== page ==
Takes the responsibility and walks away, which I still think is one of the most emotionally satisfying ending to any film I've ever seen.
I liked the part where he walked away from MJ, too. I was feeling the burden with him. Also I was sort of rooting against him getting the girl, since the "this whole story revolves around a girl" idea bugged me so much (and I'm a girl so this rom-com bs is supposed to appeal to me, yet I would rather have his love interest be part of his world, not be his whole world), but I digress...
Just saw Amazing Spider-Man a second time, paid more attention to how Garfield was playing Peter Parker/Spider-Man, and I went from lukewarm about it to liking it a lot. I was expecting more funny wisecracks the first time around, and was disappointed by the amount there was in the movie, which colored my judgement a bit. My first impression was that there was too much emo crying, but now I think it's pretty much the right amount and not emo considering the story put him through the wringer (they had him angst over his parents, then Uncle Ben, then Dr Connors, and finally Captain Stacy... would have been nice if they eased up and don't kill Captain Stacy yet, but oh well). Andrew's face got close to being too weird during the Uncle Ben death scene, but it's still not so bad compared to Tobeyface. Overall he did well with the teary/crying scenes. Very affecting; didn't make me wonder what's wrong with his face.
Okay, now I see he definitely isn't "too cool for school". It's just that he played his dorkiness in a gawky way, as opposed to a derpy way, which was how Tobey played it. Sure, Andrew's Peter Parker has "cooler" hair and clothes - but trust me, if he's a hipster he should be wearing weirder clothes to show off what a unique snowflake he is, so I don't see him as hipster. Check out the drab colors he wears as Peter Parker. This is a kid trying to blend into the background. Big contrast with the red and blue as Spider-Man.
Look at the way he took it in stride when Flash hit him with a basketball on purpose and shrunk back when Flash pretended to be about to hit him, and look at that part where he had to squeeze past a couple blocking his locker (who completely ignored him). Everything in his body language got across that this is a guy who is used to being treated like garbage.
So, he usually just takes whatever crap people dish out to him. But pick on someone else in front of him and he won't take it anymore. That would make him push back. Wow, even old trilogy Peter Parker didn't stand up to bullies before powers. After powers, Amazing Peter Parker didn't do anything to Flash until Flash picked on some girl (Peter might have been so eager because he's partly getting a little sweet revenge for himself and having fun showing off, but still). Old trilogy Peter Parker wasn't defending anyone else, just himself, when he hit Flash hard enough to send him flying. Who's the real goody-two-shoes here? Come to think of it, maybe Amazing Peter Parker is even too good to be true (ah, well, he is a superhero after all).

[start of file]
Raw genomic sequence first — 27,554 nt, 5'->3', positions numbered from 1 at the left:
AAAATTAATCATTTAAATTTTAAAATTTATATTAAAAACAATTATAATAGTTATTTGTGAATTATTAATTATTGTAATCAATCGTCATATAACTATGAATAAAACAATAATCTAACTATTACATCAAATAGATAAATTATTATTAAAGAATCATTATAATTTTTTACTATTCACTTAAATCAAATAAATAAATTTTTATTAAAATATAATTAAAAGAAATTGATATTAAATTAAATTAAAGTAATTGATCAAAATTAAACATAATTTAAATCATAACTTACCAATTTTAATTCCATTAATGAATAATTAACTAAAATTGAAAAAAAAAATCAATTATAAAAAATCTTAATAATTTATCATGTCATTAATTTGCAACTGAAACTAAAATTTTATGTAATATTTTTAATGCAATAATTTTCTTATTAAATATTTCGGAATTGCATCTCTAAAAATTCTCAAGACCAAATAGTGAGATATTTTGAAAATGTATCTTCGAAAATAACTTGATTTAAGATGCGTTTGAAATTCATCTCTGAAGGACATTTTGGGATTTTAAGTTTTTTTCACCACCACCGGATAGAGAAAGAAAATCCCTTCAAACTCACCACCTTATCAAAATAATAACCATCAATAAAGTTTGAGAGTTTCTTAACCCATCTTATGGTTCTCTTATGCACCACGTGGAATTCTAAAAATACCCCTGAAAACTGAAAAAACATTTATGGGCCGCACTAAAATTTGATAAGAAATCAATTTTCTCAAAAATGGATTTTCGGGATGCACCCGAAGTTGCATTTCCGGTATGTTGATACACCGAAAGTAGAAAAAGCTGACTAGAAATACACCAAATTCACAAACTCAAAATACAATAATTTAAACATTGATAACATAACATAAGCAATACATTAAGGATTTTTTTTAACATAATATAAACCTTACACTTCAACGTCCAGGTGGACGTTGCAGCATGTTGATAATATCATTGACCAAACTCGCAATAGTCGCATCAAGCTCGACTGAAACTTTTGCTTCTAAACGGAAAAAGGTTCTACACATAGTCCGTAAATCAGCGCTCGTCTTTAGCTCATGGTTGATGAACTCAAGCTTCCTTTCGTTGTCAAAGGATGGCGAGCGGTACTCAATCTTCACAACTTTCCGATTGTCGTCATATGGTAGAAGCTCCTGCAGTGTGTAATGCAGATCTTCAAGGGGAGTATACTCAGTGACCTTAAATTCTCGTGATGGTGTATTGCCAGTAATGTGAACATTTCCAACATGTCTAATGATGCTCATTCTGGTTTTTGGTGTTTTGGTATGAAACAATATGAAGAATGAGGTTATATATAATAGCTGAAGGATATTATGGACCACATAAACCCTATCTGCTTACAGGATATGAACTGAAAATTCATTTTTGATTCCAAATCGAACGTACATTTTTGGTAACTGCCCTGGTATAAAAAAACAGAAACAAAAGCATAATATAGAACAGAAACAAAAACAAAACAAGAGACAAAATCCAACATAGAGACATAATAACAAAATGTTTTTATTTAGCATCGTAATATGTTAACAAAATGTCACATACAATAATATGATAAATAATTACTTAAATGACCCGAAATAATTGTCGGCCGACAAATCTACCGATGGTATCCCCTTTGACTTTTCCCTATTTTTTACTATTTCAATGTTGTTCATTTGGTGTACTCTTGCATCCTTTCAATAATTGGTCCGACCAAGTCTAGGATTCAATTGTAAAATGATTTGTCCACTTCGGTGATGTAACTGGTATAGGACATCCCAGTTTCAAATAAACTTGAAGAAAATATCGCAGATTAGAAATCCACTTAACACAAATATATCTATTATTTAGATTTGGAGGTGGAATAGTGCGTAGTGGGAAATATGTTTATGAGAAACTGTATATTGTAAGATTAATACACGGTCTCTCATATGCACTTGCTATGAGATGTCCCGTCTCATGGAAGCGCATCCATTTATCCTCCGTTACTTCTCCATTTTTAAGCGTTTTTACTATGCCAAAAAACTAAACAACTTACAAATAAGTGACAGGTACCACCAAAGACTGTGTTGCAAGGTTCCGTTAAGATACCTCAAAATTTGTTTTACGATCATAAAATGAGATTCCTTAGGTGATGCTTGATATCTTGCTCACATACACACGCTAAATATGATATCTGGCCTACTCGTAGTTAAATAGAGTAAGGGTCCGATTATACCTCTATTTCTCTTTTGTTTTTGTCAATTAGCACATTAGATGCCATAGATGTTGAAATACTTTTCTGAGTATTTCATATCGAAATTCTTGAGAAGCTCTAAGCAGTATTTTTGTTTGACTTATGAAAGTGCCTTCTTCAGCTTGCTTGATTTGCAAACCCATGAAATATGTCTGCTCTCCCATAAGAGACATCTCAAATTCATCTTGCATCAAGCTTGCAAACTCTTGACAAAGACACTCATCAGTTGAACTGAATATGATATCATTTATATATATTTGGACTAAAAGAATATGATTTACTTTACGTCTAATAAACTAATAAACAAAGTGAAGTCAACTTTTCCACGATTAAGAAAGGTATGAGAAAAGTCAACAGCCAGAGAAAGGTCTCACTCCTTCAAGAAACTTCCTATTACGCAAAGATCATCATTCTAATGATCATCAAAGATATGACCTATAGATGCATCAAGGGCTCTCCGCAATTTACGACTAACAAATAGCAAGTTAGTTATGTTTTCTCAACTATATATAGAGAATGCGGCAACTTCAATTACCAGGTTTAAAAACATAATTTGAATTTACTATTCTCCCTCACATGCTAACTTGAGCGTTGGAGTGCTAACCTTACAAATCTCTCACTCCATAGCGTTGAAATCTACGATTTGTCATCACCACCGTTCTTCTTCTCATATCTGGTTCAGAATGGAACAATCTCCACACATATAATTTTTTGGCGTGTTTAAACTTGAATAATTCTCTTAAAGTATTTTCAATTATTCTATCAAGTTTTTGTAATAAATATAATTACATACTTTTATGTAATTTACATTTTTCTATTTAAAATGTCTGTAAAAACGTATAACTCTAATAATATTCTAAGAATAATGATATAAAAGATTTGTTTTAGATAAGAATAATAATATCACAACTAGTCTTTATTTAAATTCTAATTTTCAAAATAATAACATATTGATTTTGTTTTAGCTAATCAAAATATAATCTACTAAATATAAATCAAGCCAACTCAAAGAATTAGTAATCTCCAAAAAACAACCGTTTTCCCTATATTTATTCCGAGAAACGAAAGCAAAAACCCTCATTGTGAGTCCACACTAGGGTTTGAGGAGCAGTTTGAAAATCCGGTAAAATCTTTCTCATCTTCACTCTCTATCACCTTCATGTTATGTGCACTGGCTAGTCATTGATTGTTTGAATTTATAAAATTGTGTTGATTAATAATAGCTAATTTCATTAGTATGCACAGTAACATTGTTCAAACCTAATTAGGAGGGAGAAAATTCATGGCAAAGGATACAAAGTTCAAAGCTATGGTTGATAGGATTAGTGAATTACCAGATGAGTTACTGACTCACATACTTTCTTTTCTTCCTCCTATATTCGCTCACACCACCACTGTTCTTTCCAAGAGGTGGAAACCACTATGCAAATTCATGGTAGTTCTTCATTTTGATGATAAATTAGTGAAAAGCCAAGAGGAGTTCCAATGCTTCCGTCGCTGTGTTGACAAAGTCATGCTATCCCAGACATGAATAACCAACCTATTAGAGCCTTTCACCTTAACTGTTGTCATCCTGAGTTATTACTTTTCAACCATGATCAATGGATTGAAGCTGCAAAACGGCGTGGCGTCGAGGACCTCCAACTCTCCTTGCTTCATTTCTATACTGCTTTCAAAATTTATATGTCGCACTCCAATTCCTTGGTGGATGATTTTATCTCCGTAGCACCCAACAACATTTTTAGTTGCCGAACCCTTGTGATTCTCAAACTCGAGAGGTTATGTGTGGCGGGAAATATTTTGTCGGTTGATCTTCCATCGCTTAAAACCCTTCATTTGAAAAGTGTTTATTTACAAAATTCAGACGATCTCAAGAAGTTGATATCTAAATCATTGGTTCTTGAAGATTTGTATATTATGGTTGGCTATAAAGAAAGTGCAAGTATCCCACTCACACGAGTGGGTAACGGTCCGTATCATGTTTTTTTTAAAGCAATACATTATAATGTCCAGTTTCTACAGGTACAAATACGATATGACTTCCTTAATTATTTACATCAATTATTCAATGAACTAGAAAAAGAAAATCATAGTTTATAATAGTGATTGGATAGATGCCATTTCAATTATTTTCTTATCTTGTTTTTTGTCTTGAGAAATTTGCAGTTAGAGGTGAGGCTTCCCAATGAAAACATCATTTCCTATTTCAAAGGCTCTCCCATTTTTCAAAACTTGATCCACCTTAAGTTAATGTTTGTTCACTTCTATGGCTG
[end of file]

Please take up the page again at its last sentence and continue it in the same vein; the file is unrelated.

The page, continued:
He was really not as much of a belligerent brat to Uncle Ben and Aunt May as in my first impression. The way he leapt to help right away when there was a problem in the house (flooded basement) - pretty clear this is a kid that likes to help out around the house (and the fix for the freezer flooding the basement is pretty technical, so they're showing that he's smart at the same time, I liked that). And he was quick to assure Uncle Ben that he's been a great father when Uncle Ben was going on about not being able to help him with his homework.
The apology when he got home late after getting the spider-bite at Oscorp? Felt pretty genuine. The apology over forgetting to pick up Aunt May? Also felt genuine. He only got impatient after Uncle Ben kept on lecturing him at length and then it hit a raw nerve when his father was mentioned. That he didn't get belligerent faster already makes him way more mellow than most teens. His face when he looked back at Uncle Ben and Aunt May after breaking their door - shocked, apologetic, freaked out - so much going on in that short moment. If only Uncle Ben didn't follow him. He totally would have been back home soon enough apologizing profusely and working on getting the door fixed.
Telling Aunt May to go to bed? He kept hiding his face from her and it was aggravating for her, but he wasn't trying to be rude and disrespectful. The guilt... the shame... it was written all over his face. He literally couldn't face her. Putting a blanket over her when she was asleep on the couch? Aww... so sweet. Oh, and gotta love that scene near the end where he hands Aunt May some eggs with a sheepish grin and gives her a hug while she's horrified at his scratched up face and generally looking like something the cat dragged in. That was hilarious and touching at the same time.
Oh, and I'm 100% certain he knows the thief he let escape killed Uncle Ben as soon as the police handed him their sketch and tells him about the guy's arm tattoo. There was a close up on Peter's face and flashback showing Peter seeing the thief and his tattoo in the store, and the flashback of the thief's face cut right to the sketch, in case we didn't get it. He didn't have to catch the guy to know it was the same guy, and I like it this way. I'm totally seeing what people are saying about this movie showing the gradual progression of Peter becoming Spider-Man. This really is an untold story, considering the old trilogy just cut right to graduation from high school after Uncle Ben died (and he nabbed the guy the same night), then cut to a wacky montage of people talking about Spider-Man. The way the old trilogy did it was fun, and going through the rough "after losing Uncle Ben" time with Peter is not so fun, but I'm starting to appreciate how much more nuanced the Amazing version is when it comes to characterizations, in comparison to the trilogy version.